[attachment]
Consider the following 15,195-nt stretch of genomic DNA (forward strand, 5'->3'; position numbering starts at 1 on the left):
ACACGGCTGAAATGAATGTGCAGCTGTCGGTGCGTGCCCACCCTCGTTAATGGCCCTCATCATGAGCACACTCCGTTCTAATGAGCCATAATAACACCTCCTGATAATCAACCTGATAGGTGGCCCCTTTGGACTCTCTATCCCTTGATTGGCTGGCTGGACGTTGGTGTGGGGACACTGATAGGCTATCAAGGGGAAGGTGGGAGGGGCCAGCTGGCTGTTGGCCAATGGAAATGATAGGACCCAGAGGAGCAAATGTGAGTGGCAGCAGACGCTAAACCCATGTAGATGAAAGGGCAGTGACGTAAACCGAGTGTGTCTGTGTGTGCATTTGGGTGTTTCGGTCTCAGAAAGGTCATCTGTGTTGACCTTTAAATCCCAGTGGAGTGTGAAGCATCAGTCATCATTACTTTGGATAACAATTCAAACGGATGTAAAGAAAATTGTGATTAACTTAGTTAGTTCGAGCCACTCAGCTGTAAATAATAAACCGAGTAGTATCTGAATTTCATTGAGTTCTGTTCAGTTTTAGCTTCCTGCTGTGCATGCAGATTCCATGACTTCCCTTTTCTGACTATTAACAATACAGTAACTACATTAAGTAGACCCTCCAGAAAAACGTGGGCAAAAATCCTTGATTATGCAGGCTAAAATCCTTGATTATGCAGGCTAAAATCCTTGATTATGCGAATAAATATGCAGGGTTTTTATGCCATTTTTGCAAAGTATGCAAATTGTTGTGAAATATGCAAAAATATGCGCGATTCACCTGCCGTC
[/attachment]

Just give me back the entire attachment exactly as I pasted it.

Consider the following 15,195-nt stretch of genomic DNA (forward strand, 5'->3'; position numbering starts at 1 on the left):
ACACGGCTGAAATGAATGTGCAGCTGTCGGTGCGTGCCCACCCTCGTTAATGGCCCTCATCATGAGCACACTCCGTTCTAATGAGCCATAATAACACCTCCTGATAATCAACCTGATAGGTGGCCCCTTTGGACTCTCTATCCCTTGATTGGCTGGCTGGACGTTGGTGTGGGGACACTGATAGGCTATCAAGGGGAAGGTGGGAGGGGCCAGCTGGCTGTTGGCCAATGGAAATGATAGGACCCAGAGGAGCAAATGTGAGTGGCAGCAGACGCTAAACCCATGTAGATGAAAGGGCAGTGACGTAAACCGAGTGTGTCTGTGTGTGCATTTGGGTGTTTCGGTCTCAGAAAGGTCATCTGTGTTGACCTTTAAATCCCAGTGGAGTGTGAAGCATCAGTCATCATTACTTTGGATAACAATTCAAACGGATGTAAAGAAAATTGTGATTAACTTAGTTAGTTCGAGCCACTCAGCTGTAAATAATAAACCGAGTAGTATCTGAATTTCATTGAGTTCTGTTCAGTTTTAGCTTCCTGCTGTGCATGCAGATTCCATGACTTCCCTTTTCTGACTATTAACAATACAGTAACTACATTAAGTAGACCCTCCAGAAAAACGTGGGCAAAAATCCTTGATTATGCAGGCTAAAATCCTTGATTATGCAGGCTAAAATCCTTGATTATGCGAATAAATATGCAGGGTTTTTATGCCATTTTTGCAAAGTATGCAAATTGTTGTGAAATATGCAAAAATATGCGCGATTCACCTGCCGTC